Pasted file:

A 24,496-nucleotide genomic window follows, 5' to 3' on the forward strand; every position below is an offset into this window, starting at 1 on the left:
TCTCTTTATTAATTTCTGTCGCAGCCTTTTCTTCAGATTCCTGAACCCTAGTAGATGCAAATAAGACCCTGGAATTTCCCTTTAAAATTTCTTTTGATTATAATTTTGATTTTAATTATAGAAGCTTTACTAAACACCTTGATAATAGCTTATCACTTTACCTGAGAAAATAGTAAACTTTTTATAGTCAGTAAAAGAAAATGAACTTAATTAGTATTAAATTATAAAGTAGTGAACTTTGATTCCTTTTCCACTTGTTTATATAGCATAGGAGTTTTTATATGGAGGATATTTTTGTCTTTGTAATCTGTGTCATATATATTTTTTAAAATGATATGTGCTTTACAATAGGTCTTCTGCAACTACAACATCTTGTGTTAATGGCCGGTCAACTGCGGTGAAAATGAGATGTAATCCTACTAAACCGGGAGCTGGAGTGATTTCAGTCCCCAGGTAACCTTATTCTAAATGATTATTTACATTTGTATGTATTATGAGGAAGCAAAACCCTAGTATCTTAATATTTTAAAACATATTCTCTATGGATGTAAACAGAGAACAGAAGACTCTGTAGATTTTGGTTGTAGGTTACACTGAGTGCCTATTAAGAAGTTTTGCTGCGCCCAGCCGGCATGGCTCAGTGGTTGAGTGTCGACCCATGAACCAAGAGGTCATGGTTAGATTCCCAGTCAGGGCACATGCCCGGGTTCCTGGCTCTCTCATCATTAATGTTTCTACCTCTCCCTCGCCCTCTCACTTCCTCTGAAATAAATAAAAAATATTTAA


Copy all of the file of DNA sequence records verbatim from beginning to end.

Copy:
A 24,496-nucleotide genomic window follows, 5' to 3' on the forward strand; every position below is an offset into this window, starting at 1 on the left:
TCTCTTTATTAATTTCTGTCGCAGCCTTTTCTTCAGATTCCTGAACCCTAGTAGATGCAAATAAGACCCTGGAATTTCCCTTTAAAATTTCTTTTGATTATAATTTTGATTTTAATTATAGAAGCTTTACTAAACACCTTGATAATAGCTTATCACTTTACCTGAGAAAATAGTAAACTTTTTATAGTCAGTAAAAGAAAATGAACTTAATTAGTATTAAATTATAAAGTAGTGAACTTTGATTCCTTTTCCACTTGTTTATATAGCATAGGAGTTTTTATATGGAGGATATTTTTGTCTTTGTAATCTGTGTCATATATATTTTTTAAAATGATATGTGCTTTACAATAGGTCTTCTGCAACTACAACATCTTGTGTTAATGGCCGGTCAACTGCGGTGAAAATGAGATGTAATCCTACTAAACCGGGAGCTGGAGTGATTTCAGTCCCCAGGTAACCTTATTCTAAATGATTATTTACATTTGTATGTATTATGAGGAAGCAAAACCCTAGTATCTTAATATTTTAAAACATATTCTCTATGGATGTAAACAGAGAACAGAAGACTCTGTAGATTTTGGTTGTAGGTTACACTGAGTGCCTATTAAGAAGTTTTGCTGCGCCCAGCCGGCATGGCTCAGTGGTTGAGTGTCGACCCATGAACCAAGAGGTCATGGTTAGATTCCCAGTCAGGGCACATGCCCGGGTTCCTGGCTCTCTCATCATTAATGTTTCTACCTCTCCCTCGCCCTCTCACTTCCTCTGAAATAAATAAAAAATATTTAA